Administration to Ask $2 Billion More Quake Aid
The Clinton Administration will ask Congress today for about $2 billion more in federal earthquake relief than it had previously announced--which would make the disaster-assistance package for the Northridge quake the costliest in U.S. history if approved, administration officials said Monday.
Citing still-rising damage estimates, a flood of relief applicants and the impact of serious aftershocks, the Administration is boosting its request for housing grants, small business loans and other federal aid to $8.6 billion. In addition, nearly $900 million in federal funds has already been committed to the quake-ravaged region.
“We’re finding more and more damage,” Richard Krim, the associate director of the Federal Emergency Management Agency, told a House subcommittee Monday. “You look at a building, it looks OK from the outside, then you go in and start seeing cracks.”
The President was to send the expanded aid proposal to Capitol Hill this morning. The House Appropriations Committee was scheduled to begin legislative consideration today.
The new request includes another $1.2 billion for FEMA, which coordinates government response to disasters and administers emergency aid. About two-thirds of the funds will be earmarked for housing assistance and social services for those whose homes were damaged or destroyed by the Jan. 17 Northridge quake. Most of the remainder would be used to make schools and other public buildings less prone to damage in future earthquakes.
Another $550 million will be added in Small Business Administration disaster assistance loans for businesses and homeowners, nearly doubling the $559 million originally sought.
The aid bill will also include an increase of $50 million to $100 million in housing vouchers for the Department of Housing and Urban Development, nearly $50 million in new funds for the Veterans Administration to repair the damaged V.A. Medical Center in North Hills and $100 million for a presidential contingency fund to be spent on quake-related costs as necessary.
With the additional funds, the quake relief measure would surpass record sums spent by the federal government on other large-scale disasters. A total of $8.5 billion has been spent on a joint aid package to repair damage caused by Hurricanes Andrew in Florida and Iniki in Hawaii and Typhoon Omar in Guam, all of which struck in 1992. About $4.7 billion has been channeled to the Midwestern communities devastated by last year’s floods.
The magnitude 6.6 pre-dawn temblor killed at least 57 people and inflicted extensive damage on homes, freeways, businesses and public structures. A 5.0 aftershock on Jan. 29 caused further losses.
“Much of the country fails to realize that not only was this a severe earthquake but it was right in the middle of a major urbanized area,” said a senior Administration official. “The damage to homes is largely uninsured and the damage to infrastructure far exceeds what one would expect from a hurricane.”
Officials said that, while the increased aid package may raise objections from some lawmakers, the Administration remains hopeful that the emergency assistance bill will still command broad support.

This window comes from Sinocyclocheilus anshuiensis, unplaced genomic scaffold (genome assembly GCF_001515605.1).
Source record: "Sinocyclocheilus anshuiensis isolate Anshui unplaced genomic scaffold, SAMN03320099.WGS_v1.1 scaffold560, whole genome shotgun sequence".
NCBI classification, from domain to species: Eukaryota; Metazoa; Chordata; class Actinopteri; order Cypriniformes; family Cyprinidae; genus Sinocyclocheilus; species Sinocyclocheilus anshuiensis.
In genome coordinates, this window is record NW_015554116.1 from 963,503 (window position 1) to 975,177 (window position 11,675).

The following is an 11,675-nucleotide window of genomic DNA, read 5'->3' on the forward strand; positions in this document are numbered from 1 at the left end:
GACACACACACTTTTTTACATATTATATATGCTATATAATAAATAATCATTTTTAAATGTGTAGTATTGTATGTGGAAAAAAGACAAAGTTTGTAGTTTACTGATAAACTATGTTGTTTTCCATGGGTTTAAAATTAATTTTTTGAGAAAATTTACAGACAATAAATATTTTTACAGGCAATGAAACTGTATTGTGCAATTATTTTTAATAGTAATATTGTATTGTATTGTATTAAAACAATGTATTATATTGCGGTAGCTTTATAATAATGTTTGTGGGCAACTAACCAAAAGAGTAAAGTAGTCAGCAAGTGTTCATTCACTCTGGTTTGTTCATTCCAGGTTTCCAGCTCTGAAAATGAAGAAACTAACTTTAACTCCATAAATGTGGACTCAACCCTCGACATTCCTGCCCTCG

“If members of Congress study the justifications we provide, there should be no serious problem,” the senior aide said. “People generally seem to respect the principle of treating these victims the way we’ve treated victims of previous disasters.”
The Administration has received more than 215,000 requests for housing and other individual assistance at disaster centers throughout the earthquake area and projections indicate that figure could go as high as 500,000.
The Small Business Administration reports that it is receiving 1,000 applications daily and expects the tally to exceed 200,000. In comparison, the agency received 110,000 applications in the wake of Hurricane Andrew and 90,000 after the floods.
The official did not rule out future aid but said that the latest figures include “both the damage we know and our projections of what we may discover. The aftershocks make it a moving target.”
Sen. Dianne Feinstein (D-Calif.) said that the larger aid package indicates that the Administration is demonstrating “good faith” in its vow to seek more funds if more damage is documented. She said that the total could yet rise.
“If the numbers justify it, it will go higher,” she predicted. “The numbers seem to be documenting these increases.”
The full House is expected to consider the earthquake bill Thursday. Senate action will follow. Proponents aim to have the measure on President Clinton’s desk by the time Congress adjourns for a week on Feb. 11.
The earthquake relief proposal is not expected to prompt significant opposition, said Administration and congressional sources. Rather, the biggest battles are expected over conservative efforts to force budget cuts elsewhere to pay for assistance and initiatives to prohibit aid from going to illegal residents.
An aide to Rep. Ron Packard (R-Oceanside) said Monday that the lawmaker plans to introduce an amendment to the relief package today that would restrict funds in the bill to citizens and legal residents of the United States. She said this would apply to direct assistance, such as SBA loans or housing vouchers, but would exclude emergency medical care or food.
“He feels that by reimbursing these people, we’re rewarding illegal behavior,” the aide said. She added that Packard plans to introduce similar amendments to every spending measure that Congress considers this year.